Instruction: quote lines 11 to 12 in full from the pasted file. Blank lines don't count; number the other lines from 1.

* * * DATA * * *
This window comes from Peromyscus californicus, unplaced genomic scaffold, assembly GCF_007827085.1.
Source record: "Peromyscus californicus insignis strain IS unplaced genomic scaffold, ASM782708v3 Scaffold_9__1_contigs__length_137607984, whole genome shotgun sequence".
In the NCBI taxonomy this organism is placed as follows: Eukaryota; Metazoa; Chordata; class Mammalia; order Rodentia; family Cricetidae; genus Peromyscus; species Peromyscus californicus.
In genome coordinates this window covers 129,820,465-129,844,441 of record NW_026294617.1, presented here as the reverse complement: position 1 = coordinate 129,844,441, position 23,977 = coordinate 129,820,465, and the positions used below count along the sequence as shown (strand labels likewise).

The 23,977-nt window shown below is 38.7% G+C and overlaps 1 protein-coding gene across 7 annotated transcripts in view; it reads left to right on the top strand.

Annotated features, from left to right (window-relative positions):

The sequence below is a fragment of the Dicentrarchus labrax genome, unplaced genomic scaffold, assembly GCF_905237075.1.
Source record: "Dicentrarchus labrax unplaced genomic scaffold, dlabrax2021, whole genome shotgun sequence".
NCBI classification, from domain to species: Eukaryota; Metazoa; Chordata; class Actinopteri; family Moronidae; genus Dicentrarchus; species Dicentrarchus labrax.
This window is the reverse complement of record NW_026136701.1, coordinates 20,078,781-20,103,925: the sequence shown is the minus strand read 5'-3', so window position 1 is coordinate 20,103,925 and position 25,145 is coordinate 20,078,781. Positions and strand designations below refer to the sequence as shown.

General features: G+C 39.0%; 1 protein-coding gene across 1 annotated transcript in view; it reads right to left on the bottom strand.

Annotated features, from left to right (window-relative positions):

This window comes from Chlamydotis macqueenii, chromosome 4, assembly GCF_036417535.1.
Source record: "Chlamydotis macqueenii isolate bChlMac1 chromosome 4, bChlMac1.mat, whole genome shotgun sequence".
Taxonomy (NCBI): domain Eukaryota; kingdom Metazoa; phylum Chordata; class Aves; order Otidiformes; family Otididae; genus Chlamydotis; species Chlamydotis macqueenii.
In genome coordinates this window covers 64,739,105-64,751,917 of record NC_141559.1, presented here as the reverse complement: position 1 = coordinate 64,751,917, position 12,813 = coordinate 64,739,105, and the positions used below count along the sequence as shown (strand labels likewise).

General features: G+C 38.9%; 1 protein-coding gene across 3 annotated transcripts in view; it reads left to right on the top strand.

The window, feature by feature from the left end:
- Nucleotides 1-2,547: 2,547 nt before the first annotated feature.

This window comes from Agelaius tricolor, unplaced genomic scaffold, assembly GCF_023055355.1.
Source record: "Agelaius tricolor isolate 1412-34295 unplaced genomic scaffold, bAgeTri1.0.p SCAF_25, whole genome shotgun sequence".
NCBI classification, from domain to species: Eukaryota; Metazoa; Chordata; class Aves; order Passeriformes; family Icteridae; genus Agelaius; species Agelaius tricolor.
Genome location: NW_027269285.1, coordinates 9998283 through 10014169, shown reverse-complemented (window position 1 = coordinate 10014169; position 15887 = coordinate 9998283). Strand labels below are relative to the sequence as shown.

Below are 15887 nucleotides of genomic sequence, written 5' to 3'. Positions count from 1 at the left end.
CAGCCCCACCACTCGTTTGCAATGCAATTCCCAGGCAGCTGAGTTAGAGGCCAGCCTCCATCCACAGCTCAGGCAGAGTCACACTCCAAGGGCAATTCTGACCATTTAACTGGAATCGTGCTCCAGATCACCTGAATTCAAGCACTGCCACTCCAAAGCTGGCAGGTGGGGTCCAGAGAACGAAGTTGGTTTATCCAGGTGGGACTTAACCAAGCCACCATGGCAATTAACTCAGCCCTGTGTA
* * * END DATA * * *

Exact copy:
General features: G+C 39.0%; 1 protein-coding gene across 1 annotated transcript in view; it reads right to left on the bottom strand.

Annotated features, from left to right (window-relative positions):